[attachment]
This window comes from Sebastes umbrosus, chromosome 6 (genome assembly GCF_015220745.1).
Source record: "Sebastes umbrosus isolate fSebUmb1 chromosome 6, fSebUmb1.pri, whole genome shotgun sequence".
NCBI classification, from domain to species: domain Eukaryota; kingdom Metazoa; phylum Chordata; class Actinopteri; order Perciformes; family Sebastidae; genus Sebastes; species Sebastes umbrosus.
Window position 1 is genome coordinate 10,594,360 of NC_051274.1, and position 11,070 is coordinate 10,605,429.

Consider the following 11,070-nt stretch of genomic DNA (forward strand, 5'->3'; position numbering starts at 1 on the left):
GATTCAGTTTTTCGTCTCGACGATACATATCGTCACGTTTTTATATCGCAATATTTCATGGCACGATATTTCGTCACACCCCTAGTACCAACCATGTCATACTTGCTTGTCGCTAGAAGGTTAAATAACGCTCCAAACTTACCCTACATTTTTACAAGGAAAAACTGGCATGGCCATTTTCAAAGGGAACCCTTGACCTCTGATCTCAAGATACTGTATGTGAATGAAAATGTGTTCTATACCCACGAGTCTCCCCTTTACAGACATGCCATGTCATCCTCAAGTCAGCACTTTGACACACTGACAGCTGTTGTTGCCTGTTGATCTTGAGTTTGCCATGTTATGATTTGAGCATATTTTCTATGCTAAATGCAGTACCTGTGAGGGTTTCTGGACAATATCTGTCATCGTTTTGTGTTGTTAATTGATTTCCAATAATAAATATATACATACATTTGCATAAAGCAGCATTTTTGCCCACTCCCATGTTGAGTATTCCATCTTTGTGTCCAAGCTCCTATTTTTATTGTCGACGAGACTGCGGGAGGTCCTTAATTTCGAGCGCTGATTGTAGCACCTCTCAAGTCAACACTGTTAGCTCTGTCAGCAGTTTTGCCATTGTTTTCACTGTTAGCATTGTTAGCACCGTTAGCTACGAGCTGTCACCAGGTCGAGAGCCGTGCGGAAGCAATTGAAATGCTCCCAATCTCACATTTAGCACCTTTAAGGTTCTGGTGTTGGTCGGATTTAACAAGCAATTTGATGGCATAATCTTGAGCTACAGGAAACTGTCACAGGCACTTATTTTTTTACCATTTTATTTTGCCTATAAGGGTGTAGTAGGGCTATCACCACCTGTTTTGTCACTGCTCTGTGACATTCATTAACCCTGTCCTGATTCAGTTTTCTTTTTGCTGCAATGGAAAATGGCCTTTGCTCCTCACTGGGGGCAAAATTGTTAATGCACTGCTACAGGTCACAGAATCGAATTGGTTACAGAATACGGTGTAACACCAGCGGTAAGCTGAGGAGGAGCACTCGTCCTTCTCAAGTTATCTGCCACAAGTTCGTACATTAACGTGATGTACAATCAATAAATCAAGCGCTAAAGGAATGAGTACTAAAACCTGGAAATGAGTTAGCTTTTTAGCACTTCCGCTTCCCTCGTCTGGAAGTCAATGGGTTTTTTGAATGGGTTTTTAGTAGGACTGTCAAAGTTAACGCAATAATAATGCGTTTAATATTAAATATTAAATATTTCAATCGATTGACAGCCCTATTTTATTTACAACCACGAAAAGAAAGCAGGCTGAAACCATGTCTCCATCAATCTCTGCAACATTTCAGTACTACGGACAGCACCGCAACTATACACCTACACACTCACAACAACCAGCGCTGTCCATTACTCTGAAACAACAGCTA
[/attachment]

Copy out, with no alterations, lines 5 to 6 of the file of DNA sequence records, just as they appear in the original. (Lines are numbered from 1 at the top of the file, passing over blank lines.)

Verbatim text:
Consider the following 11,070-nt stretch of genomic DNA (forward strand, 5'->3'; position numbering starts at 1 on the left):
GATTCAGTTTTTCGTCTCGACGATACATATCGTCACGTTTTTATATCGCAATATTTCATGGCACGATATTTCGTCACACCCCTAGTACCAACCATGTCATACTTGCTTGTCGCTAGAAGGTTAAATAACGCTCCAAACTTACCCTACATTTTTACAAGGAAAAACTGGCATGGCCATTTTCAAAGGGAACCCTTGACCTCTGATCTCAAGATACTGTATGTGAATGAAAATGTGTTCTATACCCACGAGTCTCCCCTTTACAGACATGCCATGTCATCCTCAAGTCAGCACTTTGACACACTGACAGCTGTTGTTGCCTGTTGATCTTGAGTTTGCCATGTTATGATTTGAGCATATTTTCTATGCTAAATGCAGTACCTGTGAGGGTTTCTGGACAATATCTGTCATCGTTTTGTGTTGTTAATTGATTTCCAATAATAAATATATACATACATTTGCATAAAGCAGCATTTTTGCCCACTCCCATGTTGAGTATTCCATCTTTGTGTCCAAGCTCCTATTTTTATTGTCGACGAGACTGCGGGAGGTCCTTAATTTCGAGCGCTGATTGTAGCACCTCTCAAGTCAACACTGTTAGCTCTGTCAGCAGTTTTGCCATTGTTTTCACTGTTAGCATTGTTAGCACCGTTAGCTACGAGCTGTCACCAGGTCGAGAGCCGTGCGGAAGCAATTGAAATGCTCCCAATCTCACATTTAGCACCTTTAAGGTTCTGGTGTTGGTCGGATTTAACAAGCAATTTGATGGCATAATCTTGAGCTACAGGAAACTGTCACAGGCACTTATTTTTTTACCATTTTATTTTGCCTATAAGGGTGTAGTAGGGCTATCACCACCTGTTTTGTCACTGCTCTGTGACATTCATTAACCCTGTCCTGATTCAGTTTTCTTTTTGCTGCAATGGAAAATGGCCTTTGCTCCTCACTGGGGGCAAAATTGTTAATGCACTGCTACAGGTCACAGAATCGAATTGGTTACAGAATACGGTGTAACACCAGCGGTAAGCTGAGGAGGAGCACTCGTCCTTCTCAAGTTATCTGCCACAAGTTCGTACATTAACGTGATGTACAATCAATAAATCAAGCGCTAAAGGAATGAGTACTAAAACCTGGAAATGAGTTAGCTTTTTAGCACTTCCGCTTCCCTCGTCTGGAAGTCAATGGGTTTTTTGAATGGGTTTTTAGTAGGACTGTCAAAGTTAACGCAATAATAATGCGTTTAATATTAAATATTAAATATTTCAATCGATTGACAGCCCTATTTTATTTACAACCACGAAAAGAAAGCAGGCTGAAACCATGTCTCCATCAATCTCTGCAACATTTCAGTACTACGGACAGCACCGCAACTATACACCTACACACTCACAACAACCAGCGCTGTCCATTACTCTGAAACAACAGCTA